Nice job!

I think the Stanley 50 came with a special "shavings deflector" designed to cope with the annoying clogging problem. Apparently most of them are missing...
Yep, mine is missing too... I keep thinking about making one.
On the subject of the no 50, mine originally had a quite coarsely milled surface on the running side of the main body and the corresponding surface on the sliding section. It also tended to jam in most cuts particularly when ploughing. I set to refacing those surfaces and in doing so reduced the width compared with the cutter and also made them considerably smoother. The result is startling. Maybe I had a plane that had somehow missed a final stage of production as the difference is quite dramatic.
 

MikeG.

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Phlebas":1a5ycg1b said:
........This little beggar here?........
Ah! I wondered what that was. It looks like a broken part. I'll see if I can work out how it works and give it a try.
 

AndyT

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That's the bit I meant but I can't offer any direct tips as I only have the Record equivalent (which seems to be better). And a few other options for cutting T&G.
 

MikeG.

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Unfortunately, I don't own a hand-drill which can take a half inch bit, so I'm afraid I had to disturb a few electrons in this hand-tool build, and drill these holes on the pillar drill. They're to take short dowels as shelf supports:



After a trial fit it was time to glue up. Those places which needed nails had them pre-started:



It was a difficult glue up because with the 135 degree thing, there was little opportunity to use clamps:



When that had dried I found a nice bit of board for the back:



I cleaned it up as best as I could, but luckily, we're painting this, so I didn't sweat too much over it. I cut it to size and glued and pinned it in:



On to the doors. I retrieved all the parts from the airing cupboard, and whacked them all together with a hammer:



Compare that to last time, pre-airing cupboard:



You can see it was definitely worth doing. Unfortunately, as well as shrinking, one of the boards had twisted a bit, so the door no longer sat perfectly flat. If this wasn't Fred Flintstones-type furniture that would have been a real hassle. I pressed on regardless, cutting and shaping the cross members:



The doors hold together entirely by friction. There are no fixings or glued involved.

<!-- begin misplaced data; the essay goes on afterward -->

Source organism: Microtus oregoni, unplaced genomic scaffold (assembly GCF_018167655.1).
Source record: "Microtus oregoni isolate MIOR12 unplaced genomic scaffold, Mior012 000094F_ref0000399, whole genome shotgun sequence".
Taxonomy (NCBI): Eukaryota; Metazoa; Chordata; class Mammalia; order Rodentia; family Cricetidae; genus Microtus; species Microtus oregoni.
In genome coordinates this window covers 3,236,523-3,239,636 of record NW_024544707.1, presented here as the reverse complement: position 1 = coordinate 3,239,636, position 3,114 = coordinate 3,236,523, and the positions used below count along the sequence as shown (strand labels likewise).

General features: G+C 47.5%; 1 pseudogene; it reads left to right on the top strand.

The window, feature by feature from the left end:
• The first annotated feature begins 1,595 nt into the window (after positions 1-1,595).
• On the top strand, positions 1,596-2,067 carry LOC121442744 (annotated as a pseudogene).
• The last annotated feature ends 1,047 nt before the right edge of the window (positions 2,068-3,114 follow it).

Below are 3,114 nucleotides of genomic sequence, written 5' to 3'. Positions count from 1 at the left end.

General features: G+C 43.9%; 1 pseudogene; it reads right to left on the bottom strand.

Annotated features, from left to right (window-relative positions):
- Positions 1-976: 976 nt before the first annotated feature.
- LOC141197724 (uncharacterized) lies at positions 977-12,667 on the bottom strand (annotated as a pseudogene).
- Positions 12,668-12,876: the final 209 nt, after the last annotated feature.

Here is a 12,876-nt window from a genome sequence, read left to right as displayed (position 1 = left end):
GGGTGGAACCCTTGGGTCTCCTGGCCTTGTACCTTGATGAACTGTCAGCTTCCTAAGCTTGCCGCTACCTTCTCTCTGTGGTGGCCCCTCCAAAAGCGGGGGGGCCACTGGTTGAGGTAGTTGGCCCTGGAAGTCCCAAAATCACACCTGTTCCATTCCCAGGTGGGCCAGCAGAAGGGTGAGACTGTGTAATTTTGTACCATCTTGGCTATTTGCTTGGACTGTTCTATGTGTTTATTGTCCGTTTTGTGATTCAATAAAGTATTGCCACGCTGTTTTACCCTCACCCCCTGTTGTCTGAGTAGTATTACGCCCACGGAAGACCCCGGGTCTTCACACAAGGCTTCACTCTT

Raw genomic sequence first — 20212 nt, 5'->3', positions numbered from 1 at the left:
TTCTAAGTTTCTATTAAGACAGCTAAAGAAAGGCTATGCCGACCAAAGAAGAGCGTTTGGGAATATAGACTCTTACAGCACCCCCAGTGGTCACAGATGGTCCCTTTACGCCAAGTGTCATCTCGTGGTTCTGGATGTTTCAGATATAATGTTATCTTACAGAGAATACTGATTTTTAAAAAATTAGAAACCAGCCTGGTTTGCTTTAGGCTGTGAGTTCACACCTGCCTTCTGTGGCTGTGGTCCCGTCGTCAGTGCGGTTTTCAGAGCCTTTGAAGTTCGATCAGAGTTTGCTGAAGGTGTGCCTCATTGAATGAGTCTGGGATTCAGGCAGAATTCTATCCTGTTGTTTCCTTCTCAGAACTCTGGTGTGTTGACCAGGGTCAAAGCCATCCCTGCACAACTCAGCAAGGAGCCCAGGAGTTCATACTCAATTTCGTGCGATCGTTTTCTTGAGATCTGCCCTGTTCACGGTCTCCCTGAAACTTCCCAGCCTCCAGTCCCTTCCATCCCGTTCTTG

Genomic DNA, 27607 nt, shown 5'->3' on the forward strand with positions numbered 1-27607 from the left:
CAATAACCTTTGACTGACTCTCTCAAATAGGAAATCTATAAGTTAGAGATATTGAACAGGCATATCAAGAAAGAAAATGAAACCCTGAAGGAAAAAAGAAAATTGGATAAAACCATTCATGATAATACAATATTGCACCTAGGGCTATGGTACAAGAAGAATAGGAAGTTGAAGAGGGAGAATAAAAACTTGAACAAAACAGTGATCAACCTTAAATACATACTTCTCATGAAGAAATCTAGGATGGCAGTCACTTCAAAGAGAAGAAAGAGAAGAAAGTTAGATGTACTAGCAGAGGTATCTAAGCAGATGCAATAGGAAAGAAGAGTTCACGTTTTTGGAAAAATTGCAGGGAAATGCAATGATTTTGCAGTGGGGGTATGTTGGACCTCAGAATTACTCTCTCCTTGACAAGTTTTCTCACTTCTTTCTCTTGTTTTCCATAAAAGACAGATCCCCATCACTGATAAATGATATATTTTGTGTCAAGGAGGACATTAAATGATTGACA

I screwed on the hinges, cut the shelves to size and planed the edges, cut some little dowel shelf supports, and carted the whole lot inside to try it in place:







Amazingly, at this point the design team site meeting came to the conclusion that the cupboard was best left exactly like this.......naked, unfinished. I was somewhat surprised, considering how often I've heard that we've got too much wood in the house. It was agreed that we'd live with it for a while and could always do our paint-wash thing with it at a later date if we wanted to.

I took a few measurements of the adjoining space (where the plant is), because that's where we focus next:

 

AndyT

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Lovely job.
I especially like the use of a traditional joiner's dog to help with the glue-up. ;)
 

MikeG.

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Moving on slowly (overcome with disinterest today, I'm afraid)...... I did lots of ripping and planing, and measuring and re-measuring, trying to eek out my small pile of remaining wood. You'll see how marginal it all was later. Here's one of the pieces:









I used the scraper in the bottom of the dip where the two downhills overlap and the spokeshave got a bit chattery.

There's quite a lot of work in getting a simple little pile like this together:



As always, set out your side pieces first:



A bit of chiseling:



Then a bit of router planing:



I glued and pinned that lot together, deliberately leaving the top cross-piece housing-out unfinished:



It was then a good moment to offer it up and just check I'd got the basic principles right:



All's good, so back out to the workshop, and a bit of fiddling about with the top crosspiece:







The shallower part of the housing is to take the top shelf. It's the absolute maximum I could squeeze from a board cut. There will be little upstands on the sides of the shelf to deal with the gaps to the wall and corner cupboard. The little piece I put in today is just to make the front look the same as the two cross-pieces below. Don't worry, it will be obvious tomorrow.

Just time to glue in the plinth:

 

Phlebas

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MikeG.":3r4732ue said:
Moving on slowly (overcome with disinterest today, I'm afraid)...... I did lots of ripping and planing, and measuring and re-measuring, trying to eek out my small pile of remaining wood.
"disinterest"? "eek"?

What have you done with MikeG?
 

gregmcateer

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Phlebas":3ex2vaou said:
MikeG.":3ex2vaou said:
Moving on slowly (overcome with disinterest today, I'm afraid)...... I did lots of ripping and planing, and measuring and re-measuring, trying to eek out my small pile of remaining wood.
"disinterest"? "eek"?

What have you done with MikeG?
As long as it's not a typo for dysentery :oops:

Beautiful work, Mike. I'm always impressed by hand tool skills on here =D>